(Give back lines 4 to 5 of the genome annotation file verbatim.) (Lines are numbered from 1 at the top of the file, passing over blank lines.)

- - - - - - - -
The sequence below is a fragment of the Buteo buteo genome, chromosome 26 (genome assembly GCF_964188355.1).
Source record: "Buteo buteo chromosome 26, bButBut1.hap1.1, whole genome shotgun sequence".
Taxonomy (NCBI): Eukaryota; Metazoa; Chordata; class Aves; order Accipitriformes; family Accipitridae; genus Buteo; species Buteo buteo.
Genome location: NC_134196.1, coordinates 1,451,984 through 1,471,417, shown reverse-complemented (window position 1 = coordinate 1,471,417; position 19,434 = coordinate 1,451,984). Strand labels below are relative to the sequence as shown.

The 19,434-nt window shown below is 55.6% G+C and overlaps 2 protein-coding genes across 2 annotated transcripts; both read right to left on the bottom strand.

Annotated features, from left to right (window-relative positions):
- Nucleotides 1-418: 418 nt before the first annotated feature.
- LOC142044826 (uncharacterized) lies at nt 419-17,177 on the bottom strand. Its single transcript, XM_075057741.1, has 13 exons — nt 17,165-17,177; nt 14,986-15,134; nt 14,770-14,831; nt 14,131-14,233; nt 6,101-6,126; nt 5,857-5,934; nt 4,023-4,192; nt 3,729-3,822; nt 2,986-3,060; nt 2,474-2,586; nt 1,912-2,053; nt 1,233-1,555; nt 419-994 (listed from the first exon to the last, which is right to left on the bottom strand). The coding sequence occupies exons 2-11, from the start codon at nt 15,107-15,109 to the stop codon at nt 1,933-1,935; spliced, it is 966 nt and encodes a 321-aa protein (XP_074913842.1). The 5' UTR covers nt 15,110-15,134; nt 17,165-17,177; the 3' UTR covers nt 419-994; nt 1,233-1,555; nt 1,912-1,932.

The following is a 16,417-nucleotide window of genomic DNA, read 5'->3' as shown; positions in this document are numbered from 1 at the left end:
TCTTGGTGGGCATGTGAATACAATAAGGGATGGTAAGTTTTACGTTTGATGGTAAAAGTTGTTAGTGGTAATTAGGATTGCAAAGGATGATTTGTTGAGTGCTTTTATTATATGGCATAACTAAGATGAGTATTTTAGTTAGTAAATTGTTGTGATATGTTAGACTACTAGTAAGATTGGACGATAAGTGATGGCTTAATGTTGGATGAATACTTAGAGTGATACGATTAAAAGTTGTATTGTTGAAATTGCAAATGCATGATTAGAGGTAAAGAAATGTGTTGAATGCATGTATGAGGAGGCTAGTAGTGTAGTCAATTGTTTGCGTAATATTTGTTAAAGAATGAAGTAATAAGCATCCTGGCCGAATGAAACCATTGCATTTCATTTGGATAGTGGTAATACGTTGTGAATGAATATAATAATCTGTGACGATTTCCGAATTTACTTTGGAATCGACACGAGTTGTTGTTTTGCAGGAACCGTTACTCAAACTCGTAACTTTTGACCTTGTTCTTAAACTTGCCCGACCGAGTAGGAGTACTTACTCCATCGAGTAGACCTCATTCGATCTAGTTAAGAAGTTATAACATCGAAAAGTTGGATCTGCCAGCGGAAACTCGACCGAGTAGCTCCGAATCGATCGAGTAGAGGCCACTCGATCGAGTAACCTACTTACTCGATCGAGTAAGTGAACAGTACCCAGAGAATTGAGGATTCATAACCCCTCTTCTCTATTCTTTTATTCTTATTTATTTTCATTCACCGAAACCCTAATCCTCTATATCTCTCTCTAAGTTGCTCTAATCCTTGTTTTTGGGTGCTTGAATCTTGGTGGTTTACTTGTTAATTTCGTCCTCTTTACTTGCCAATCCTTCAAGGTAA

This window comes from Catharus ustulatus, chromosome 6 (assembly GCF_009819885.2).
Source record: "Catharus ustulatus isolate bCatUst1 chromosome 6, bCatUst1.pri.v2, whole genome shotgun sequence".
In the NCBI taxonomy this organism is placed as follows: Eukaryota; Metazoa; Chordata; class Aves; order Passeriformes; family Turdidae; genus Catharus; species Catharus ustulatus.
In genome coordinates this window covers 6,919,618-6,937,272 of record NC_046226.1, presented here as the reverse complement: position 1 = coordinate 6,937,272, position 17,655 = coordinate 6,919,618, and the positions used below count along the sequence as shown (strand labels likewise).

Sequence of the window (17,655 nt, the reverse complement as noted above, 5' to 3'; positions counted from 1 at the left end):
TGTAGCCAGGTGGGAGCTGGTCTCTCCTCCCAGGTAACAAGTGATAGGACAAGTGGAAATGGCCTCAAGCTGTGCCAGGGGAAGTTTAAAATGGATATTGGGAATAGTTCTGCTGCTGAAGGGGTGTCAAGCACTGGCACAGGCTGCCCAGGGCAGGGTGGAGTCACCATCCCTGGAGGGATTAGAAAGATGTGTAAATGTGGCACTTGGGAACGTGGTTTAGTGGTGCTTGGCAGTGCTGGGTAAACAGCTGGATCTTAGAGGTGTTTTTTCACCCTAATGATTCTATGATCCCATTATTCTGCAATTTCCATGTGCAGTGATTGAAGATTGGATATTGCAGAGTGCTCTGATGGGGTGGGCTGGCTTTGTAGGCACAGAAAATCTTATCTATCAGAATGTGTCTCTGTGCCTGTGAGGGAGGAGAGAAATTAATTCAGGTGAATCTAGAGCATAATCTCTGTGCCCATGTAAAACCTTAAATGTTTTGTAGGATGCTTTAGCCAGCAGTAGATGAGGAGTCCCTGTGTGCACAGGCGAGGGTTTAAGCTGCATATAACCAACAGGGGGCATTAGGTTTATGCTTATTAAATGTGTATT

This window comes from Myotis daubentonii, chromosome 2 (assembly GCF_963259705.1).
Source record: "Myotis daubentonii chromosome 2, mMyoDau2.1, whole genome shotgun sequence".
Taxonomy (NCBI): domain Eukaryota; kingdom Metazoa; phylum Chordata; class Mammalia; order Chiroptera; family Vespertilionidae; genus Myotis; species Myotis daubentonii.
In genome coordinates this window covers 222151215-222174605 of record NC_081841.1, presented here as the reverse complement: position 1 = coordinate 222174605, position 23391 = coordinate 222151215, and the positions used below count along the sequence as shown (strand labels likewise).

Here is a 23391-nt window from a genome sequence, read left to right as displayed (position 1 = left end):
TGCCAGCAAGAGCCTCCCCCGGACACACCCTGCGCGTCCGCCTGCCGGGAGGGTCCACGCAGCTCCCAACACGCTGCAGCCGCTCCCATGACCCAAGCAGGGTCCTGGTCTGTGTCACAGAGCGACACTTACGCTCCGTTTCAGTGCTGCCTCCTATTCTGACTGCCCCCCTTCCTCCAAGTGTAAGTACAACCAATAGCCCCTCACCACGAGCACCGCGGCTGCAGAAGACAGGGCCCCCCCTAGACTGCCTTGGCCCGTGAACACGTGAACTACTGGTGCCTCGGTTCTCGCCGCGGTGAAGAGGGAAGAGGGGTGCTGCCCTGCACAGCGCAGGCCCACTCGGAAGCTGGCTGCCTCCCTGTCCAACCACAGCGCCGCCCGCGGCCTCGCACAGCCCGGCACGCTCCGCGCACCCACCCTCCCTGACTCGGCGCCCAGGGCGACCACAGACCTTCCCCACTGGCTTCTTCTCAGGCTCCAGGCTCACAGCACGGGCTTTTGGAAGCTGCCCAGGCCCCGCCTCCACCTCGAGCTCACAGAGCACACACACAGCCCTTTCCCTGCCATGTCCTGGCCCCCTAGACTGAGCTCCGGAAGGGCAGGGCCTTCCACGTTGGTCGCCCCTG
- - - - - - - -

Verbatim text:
Genome location: NC_134196.1, coordinates 1,451,984 through 1,471,417, shown reverse-complemented (window position 1 = coordinate 1,471,417; position 19,434 = coordinate 1,451,984). Strand labels below are relative to the sequence as shown.

The 19,434-nt window shown below is 55.6% G+C and overlaps 2 protein-coding genes across 2 annotated transcripts; both read right to left on the bottom strand.